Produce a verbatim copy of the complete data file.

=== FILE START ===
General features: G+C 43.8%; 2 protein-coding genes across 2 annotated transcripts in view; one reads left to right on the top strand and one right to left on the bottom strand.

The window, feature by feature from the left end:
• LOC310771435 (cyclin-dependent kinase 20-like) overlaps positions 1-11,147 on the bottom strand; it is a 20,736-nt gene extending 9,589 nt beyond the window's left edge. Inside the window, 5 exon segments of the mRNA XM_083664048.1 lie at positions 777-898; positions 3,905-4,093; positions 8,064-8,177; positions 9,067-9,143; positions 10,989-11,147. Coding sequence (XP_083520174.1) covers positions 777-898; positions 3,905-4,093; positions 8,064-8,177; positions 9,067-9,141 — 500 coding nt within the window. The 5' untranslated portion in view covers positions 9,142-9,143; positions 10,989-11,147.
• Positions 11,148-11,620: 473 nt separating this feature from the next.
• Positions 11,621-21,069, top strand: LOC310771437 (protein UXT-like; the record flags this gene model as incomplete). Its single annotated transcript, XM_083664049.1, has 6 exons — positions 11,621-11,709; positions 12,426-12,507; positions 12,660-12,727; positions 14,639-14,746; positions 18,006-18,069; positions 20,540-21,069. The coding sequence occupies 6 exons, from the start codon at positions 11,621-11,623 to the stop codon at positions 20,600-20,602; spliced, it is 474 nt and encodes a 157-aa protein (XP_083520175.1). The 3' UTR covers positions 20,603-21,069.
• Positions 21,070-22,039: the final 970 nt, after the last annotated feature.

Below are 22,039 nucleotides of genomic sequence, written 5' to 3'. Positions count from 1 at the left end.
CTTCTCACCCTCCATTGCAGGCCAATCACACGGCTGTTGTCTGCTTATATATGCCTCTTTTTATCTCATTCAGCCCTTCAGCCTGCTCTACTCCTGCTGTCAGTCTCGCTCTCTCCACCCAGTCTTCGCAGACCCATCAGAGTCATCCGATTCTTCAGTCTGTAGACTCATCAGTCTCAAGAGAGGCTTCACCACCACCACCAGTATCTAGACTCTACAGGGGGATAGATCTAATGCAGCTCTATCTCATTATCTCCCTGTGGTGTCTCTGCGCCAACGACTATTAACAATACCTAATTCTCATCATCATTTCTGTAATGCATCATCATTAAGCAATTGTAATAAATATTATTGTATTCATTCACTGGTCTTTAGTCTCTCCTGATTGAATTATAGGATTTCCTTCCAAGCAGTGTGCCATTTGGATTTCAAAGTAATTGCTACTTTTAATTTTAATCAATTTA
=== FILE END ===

General features: G+C 43.8%; 2 protein-coding genes across 2 annotated transcripts in view; one reads left to right on the top strand and one right to left on the bottom strand.

The window, feature by feature from the left end:
• LOC310771435 (cyclin-dependent kinase 20-like) overlaps positions 1-11,147 on the bottom strand; it is a 20,736-nt gene extending 9,589 nt beyond the window's left edge. Inside the window, 5 exon segments of the mRNA XM_083664048.1 lie at positions 777-898; positions 3,905-4,093; positions 8,064-8,177; positions 9,067-9,143; positions 10,989-11,147. Coding sequence (XP_083520174.1) covers positions 777-898; positions 3,905-4,093; positions 8,064-8,177; positions 9,067-9,141 — 500 coding nt within the window. The 5' untranslated portion in view covers positions 9,142-9,143; positions 10,989-11,147.
• Positions 11,148-11,620: 473 nt separating this feature from the next.
• Positions 11,621-21,069, top strand: LOC310771437 (protein UXT-like; the record flags this gene model as incomplete). Its single annotated transcript, XM_083664049.1, has 6 exons — positions 11,621-11,709; positions 12,426-12,507; positions 12,660-12,727; positions 14,639-14,746; positions 18,006-18,069; positions 20,540-21,069. The coding sequence occupies 6 exons, from the start codon at positions 11,621-11,623 to the stop codon at positions 20,600-20,602; spliced, it is 474 nt and encodes a 157-aa protein (XP_083520175.1). The 3' UTR covers positions 20,603-21,069.
• Positions 21,070-22,039: the final 970 nt, after the last annotated feature.

Below are 22,039 nucleotides of genomic sequence, written 5' to 3'. Positions count from 1 at the left end.
CTTCTCACCCTCCATTGCAGGCCAATCACACGGCTGTTGTCTGCTTATATATGCCTCTTTTTATCTCATTCAGCCCTTCAGCCTGCTCTACTCCTGCTGTCAGTCTCGCTCTCTCCACCCAGTCTTCGCAGACCCATCAGAGTCATCCGATTCTTCAGTCTGTAGACTCATCAGTCTCAAGAGAGGCTTCACCACCACCACCAGTATCTAGACTCTACAGGGGGATAGATCTAATGCAGCTCTATCTCATTATCTCCCTGTGGTGTCTCTGCGCCAACGACTATTAACAATACCTAATTCTCATCATCATTTCTGTAATGCATCATCATTAAGCAATTGTAATAAATATTATTGTATTCATTCACTGGTCTTTAGTCTCTCCTGATTGAATTATAGGATTTCCTTCCAAGCAGTGTGCCATTTGGATTTCAAAGTAATTGCTACTTTTAATTTTAATCAATTTA